At Purity Balls, Young Girls Give Their Virginity to Their Fathers


At first glance they look like weddings: girls in white dresses, the exchanging of a ring, even the traditional father-daughter dance. But closer examination reveals that the girls are all around the age of 12, and the man giving the girl the ring is actually her father.

Welcome to the world of purity balls, a phenomenon that is how held in 48 states.

The purity movement began in the U.S. in the 1980s and now exists in over 17 countries and across America. The concept of a girl “giving” her virginity to her father's protection developed later on in alliance with Evangelical church movements.

Purity balls are held, as the name implies, to preserve a young girl’s purity; and purity, according to the movement, means abstinence of sexual contact of any kind, including kisses, until after marriage.

During the ceremony, fathers present their daughters with purity rings, which the girls wear to symbolize their commitment to virginity. By participating in the purity ball, a girl vows to remain pure until her wedding day and symbolically marries God.

“I will be pure in my own life as a man, husband and father,” reads a vow which the girl’s father must sign. In signing the vow, he chooses “before God to cover [his] daughter as her authority and protection in the area of purity.”

The father also promises to “be a man of integrity and accountability as I lead, guide and pray over my daughter and my family as the High Priest in my home.”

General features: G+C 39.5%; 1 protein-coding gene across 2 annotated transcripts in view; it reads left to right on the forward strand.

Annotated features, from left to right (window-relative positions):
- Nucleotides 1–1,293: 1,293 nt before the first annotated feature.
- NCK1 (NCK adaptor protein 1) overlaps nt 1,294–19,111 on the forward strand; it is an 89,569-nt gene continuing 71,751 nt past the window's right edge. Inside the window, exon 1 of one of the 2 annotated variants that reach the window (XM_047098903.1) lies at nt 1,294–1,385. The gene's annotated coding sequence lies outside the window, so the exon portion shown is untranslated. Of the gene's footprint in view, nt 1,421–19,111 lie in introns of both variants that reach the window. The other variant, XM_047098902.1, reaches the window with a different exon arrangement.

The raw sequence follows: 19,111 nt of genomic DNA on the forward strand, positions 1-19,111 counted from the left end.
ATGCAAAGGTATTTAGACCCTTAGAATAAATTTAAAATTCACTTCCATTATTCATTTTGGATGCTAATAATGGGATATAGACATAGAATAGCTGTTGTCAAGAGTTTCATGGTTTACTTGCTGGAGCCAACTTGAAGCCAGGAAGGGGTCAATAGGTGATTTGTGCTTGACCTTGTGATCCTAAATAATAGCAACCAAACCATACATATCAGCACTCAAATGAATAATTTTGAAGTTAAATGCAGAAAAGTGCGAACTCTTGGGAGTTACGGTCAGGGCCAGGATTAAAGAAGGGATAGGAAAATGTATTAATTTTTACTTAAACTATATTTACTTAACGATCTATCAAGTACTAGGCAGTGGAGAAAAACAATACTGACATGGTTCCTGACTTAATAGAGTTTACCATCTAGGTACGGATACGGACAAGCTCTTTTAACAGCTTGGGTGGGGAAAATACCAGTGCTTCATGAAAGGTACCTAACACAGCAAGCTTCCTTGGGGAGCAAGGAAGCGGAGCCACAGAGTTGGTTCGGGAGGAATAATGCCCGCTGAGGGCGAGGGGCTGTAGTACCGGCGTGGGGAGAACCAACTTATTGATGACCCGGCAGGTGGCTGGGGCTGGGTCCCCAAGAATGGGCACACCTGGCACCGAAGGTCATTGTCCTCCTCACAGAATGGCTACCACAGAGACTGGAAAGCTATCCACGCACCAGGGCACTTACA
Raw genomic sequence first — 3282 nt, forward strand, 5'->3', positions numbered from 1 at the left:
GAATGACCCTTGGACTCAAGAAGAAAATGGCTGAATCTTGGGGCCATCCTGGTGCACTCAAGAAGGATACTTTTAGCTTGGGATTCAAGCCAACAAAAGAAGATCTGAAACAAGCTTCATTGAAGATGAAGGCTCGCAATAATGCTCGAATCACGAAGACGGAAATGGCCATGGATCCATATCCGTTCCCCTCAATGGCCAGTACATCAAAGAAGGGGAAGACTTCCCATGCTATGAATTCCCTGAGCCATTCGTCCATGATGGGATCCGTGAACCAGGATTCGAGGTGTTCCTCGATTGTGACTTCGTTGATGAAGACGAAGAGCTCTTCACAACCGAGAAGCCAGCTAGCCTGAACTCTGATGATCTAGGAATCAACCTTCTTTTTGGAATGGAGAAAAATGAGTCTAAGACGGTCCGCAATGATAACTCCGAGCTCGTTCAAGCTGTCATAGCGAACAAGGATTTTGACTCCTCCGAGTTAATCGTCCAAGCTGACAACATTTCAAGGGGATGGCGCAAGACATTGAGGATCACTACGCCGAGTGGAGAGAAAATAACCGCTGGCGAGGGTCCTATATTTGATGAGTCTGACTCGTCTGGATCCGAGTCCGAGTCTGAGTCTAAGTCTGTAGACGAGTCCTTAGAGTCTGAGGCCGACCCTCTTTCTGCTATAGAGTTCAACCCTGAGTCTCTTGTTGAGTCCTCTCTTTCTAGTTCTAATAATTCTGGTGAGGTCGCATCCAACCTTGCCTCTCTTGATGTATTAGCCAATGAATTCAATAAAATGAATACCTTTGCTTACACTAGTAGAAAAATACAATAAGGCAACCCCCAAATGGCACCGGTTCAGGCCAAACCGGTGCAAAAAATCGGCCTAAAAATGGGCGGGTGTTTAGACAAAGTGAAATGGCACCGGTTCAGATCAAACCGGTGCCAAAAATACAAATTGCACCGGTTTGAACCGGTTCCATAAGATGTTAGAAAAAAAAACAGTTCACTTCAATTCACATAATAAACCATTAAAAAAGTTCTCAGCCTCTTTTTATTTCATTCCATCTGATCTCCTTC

As they lay down a white rose at the cross, the daughters silently commit to living pure lives before God.

One of the largest father-daughter purity balls has been held yearly in Broadmoor Hotel in Colorado Springs for the past 14 years.

Nightline Prime recently investigated the ceremony, and discovered that more than 60 fathers were participating in the movement to “pledge their daughter’s choices for purity.” The documentary follows two families through the ritual: the Wilsons, whose father Randy helped found the tradition; and the Johnsons, from Indiana.

Although both are committed to the idea of purity, the two families have raised their children quite differently: all seven Wilson children are home-schooled, while the Johnson children attend a regular high school.

“One of the things I think it’s important to remember is this is your desire to do it the Lord’s way and really save yourself from kissing a lot of toads along the way and wait for your prince charming to come along,” Ron Johnson says to his young daughter as he presents her with her purity ring.

As he places the gold ring on his daughter’s wedding finger, he reminds her that keeping herself pure is important. Ron tells his daughter that keeping the ring on her finger means that “from this point you are married to the Lord and your father is your boyfriend.”


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